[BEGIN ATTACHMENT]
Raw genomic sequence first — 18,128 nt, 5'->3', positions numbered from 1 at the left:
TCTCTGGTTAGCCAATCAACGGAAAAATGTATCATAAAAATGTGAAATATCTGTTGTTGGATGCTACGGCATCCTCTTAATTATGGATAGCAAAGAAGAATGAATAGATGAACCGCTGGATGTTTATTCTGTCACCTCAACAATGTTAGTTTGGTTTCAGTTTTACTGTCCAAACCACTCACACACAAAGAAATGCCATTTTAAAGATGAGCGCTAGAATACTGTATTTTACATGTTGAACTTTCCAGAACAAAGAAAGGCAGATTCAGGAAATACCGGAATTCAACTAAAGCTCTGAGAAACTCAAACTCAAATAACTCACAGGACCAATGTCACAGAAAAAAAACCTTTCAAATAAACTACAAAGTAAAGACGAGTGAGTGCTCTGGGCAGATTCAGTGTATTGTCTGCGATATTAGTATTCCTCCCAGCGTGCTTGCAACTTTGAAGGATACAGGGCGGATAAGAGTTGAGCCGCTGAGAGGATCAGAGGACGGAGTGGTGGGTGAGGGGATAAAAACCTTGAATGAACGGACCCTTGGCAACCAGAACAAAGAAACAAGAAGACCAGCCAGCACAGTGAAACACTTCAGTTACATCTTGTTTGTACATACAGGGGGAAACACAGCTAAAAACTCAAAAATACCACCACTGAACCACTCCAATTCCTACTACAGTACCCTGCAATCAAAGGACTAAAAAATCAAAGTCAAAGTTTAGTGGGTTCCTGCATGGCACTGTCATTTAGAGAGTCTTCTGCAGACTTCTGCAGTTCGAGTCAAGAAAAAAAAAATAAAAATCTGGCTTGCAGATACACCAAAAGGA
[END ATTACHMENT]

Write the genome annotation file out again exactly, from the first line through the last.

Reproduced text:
Raw genomic sequence first — 18,128 nt, 5'->3', positions numbered from 1 at the left:
TCTCTGGTTAGCCAATCAACGGAAAAATGTATCATAAAAATGTGAAATATCTGTTGTTGGATGCTACGGCATCCTCTTAATTATGGATAGCAAAGAAGAATGAATAGATGAACCGCTGGATGTTTATTCTGTCACCTCAACAATGTTAGTTTGGTTTCAGTTTTACTGTCCAAACCACTCACACACAAAGAAATGCCATTTTAAAGATGAGCGCTAGAATACTGTATTTTACATGTTGAACTTTCCAGAACAAAGAAAGGCAGATTCAGGAAATACCGGAATTCAACTAAAGCTCTGAGAAACTCAAACTCAAATAACTCACAGGACCAATGTCACAGAAAAAAAACCTTTCAAATAAACTACAAAGTAAAGACGAGTGAGTGCTCTGGGCAGATTCAGTGTATTGTCTGCGATATTAGTATTCCTCCCAGCGTGCTTGCAACTTTGAAGGATACAGGGCGGATAAGAGTTGAGCCGCTGAGAGGATCAGAGGACGGAGTGGTGGGTGAGGGGATAAAAACCTTGAATGAACGGACCCTTGGCAACCAGAACAAAGAAACAAGAAGACCAGCCAGCACAGTGAAACACTTCAGTTACATCTTGTTTGTACATACAGGGGGAAACACAGCTAAAAACTCAAAAATACCACCACTGAACCACTCCAATTCCTACTACAGTACCCTGCAATCAAAGGACTAAAAAATCAAAGTCAAAGTTTAGTGGGTTCCTGCATGGCACTGTCATTTAGAGAGTCTTCTGCAGACTTCTGCAGTTCGAGTCAAGAAAAAAAAAATAAAAATCTGGCTTGCAGATACACCAAAAGGA